Volkswagen to test EV batteries in the US
Breaks ground on new battery engineering lab in Tennessee Metal Tech News – Nov. 11, 2020
Last updated 11/10/2020 at 7:42pm
Volkswagen of America Nov. 10 broke ground on a US$22 million battery engineering lab that will test and validate electric vehicle cells at its Chattanooga Engineering and Planning Center in Tennessee.
The new battery lab, which will test and validate lithium-ion battery cells for the North American market, will join Volkswagen's 564,000 square-foot EV production expansion and 198,000 square-foot battery pack assembly facility to form Volkswagen's hub for EV production and engineering at Chattanooga.
This facility will test and optimize battery cells manufactured for Volkswagen in the state of Georgia.
"Testing batteries in the U.S. at this world-class lab helps us get vehicles to market faster, at lower cost and better tuned for U.S. customers," said Volkswagen of America Chief Engineering Officer Wolfgang Demmelbauer-Ebner. "It also lets us ensure the safety and reliability of our batteries in conditions U.S. customers encounter every day."
Batteries tested and optimized at the lab go into American made EVs such as the Volkswagen ID.4 all-electric SUV, scheduled to begin U.S. production in 2022.
Besides increasing its engineering capabilities in the region, the engineering lab is also part of Volkswagen's effort to localize all aspects of vehicle development and production – which lowers production costs and development cycles.
Current battery testing and validation takes place at labs in Germany and China. Testing and validating battery components in Chattanooga will allow engineers to more quickly apply lessons learned to local production.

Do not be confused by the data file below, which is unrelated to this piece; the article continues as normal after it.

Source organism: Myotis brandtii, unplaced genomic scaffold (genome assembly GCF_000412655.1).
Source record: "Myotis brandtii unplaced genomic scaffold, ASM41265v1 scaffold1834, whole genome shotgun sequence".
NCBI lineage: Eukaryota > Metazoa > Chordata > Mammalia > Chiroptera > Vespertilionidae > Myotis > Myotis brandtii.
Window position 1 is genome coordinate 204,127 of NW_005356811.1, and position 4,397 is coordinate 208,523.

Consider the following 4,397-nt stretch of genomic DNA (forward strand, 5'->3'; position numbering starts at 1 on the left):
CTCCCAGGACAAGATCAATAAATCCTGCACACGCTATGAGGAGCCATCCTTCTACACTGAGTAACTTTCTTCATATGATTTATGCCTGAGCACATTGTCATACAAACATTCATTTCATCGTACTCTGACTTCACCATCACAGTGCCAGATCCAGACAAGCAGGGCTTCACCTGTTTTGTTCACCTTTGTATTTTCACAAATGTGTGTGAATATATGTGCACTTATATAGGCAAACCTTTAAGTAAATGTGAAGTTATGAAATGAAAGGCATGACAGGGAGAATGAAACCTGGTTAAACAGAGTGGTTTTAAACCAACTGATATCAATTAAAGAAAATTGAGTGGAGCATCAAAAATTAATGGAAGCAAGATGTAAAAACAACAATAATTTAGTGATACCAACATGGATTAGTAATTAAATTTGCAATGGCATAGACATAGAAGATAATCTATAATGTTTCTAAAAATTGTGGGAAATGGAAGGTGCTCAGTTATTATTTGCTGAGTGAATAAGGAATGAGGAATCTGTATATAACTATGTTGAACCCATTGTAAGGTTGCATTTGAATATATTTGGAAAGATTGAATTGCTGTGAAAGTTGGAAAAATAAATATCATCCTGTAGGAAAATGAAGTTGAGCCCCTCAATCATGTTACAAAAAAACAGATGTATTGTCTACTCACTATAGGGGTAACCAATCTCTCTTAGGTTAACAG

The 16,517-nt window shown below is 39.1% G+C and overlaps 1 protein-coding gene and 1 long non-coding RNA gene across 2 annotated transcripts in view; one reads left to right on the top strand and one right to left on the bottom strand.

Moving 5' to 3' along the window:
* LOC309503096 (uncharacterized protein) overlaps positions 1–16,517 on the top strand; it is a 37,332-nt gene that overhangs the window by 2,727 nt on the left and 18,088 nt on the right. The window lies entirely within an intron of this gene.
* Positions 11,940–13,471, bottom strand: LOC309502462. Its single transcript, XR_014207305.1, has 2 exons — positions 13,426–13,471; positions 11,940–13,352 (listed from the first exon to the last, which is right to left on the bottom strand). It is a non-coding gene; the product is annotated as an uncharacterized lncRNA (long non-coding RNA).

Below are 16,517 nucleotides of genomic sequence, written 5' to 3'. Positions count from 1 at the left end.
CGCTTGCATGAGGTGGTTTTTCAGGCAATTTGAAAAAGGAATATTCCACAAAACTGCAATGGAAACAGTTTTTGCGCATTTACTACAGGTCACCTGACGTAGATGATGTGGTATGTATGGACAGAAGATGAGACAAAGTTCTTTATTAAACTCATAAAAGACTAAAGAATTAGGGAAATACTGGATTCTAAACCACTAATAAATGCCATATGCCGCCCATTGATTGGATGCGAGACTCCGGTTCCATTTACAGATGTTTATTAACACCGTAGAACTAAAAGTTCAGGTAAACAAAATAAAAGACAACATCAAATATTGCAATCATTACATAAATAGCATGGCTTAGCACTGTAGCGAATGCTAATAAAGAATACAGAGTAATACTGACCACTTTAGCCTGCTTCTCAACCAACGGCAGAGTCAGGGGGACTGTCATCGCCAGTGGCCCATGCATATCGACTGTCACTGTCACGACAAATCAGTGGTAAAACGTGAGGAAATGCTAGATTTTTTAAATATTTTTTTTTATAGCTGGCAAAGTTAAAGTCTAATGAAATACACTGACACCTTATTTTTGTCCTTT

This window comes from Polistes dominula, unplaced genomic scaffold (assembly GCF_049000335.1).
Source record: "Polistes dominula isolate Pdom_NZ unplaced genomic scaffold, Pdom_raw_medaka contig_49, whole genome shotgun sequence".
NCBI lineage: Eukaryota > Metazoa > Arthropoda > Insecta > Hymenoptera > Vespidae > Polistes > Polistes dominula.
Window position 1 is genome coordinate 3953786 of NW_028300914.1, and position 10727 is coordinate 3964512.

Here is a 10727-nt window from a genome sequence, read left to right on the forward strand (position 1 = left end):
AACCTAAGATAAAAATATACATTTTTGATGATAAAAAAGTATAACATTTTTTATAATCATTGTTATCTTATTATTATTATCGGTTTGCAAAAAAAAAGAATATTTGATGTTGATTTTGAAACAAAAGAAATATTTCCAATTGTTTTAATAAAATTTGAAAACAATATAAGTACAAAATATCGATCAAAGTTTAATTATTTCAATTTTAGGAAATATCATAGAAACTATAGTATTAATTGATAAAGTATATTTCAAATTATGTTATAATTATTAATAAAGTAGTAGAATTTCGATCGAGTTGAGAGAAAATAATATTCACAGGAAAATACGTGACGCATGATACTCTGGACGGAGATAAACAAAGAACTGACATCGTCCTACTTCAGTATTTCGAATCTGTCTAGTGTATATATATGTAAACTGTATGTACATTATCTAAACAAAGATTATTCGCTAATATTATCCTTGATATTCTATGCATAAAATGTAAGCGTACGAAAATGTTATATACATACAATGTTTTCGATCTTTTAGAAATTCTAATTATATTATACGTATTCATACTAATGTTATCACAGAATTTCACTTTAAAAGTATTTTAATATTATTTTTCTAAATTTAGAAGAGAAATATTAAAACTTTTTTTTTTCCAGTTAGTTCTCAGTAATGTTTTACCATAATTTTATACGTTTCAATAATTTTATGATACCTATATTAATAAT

It will also help to bolster the Tennessee economy as it becomes an increasingly important center for EV production.
"Volkswagen of America continues to be an industry leader and core to our Tennessee economy," said Tennessee Governor Bill Lee. "I am pleased that VW selected Tennessee as the site of its newest battery lab in the world and the only lab in the U.S. This is a significant development for our growing tech scene and our Tennessee workforce is ready for the challenge."
The Chattanooga lab will include pressure and immersion testers, corrosion chambers, five explosion-rated climate chambers and a custom, two-ton multi-axis shaker table, which is designed to test the integrity of vehicle components in some of the roughest conditions they might face on the road.
In addition to stress testing battery components, VW engineers at the Chattanooga facility will look for more ways to integrate locally produced components into the production process.
"I'm proud that Chattanooga was chosen as the site to undertake this critical effort to ensure the safety of electric vehicle batteries," said Congressman Chuck Fleischmann. "It's an investment in the future of automotive systems that will keep Tennessee in the forefront of car manufacturing in the United States."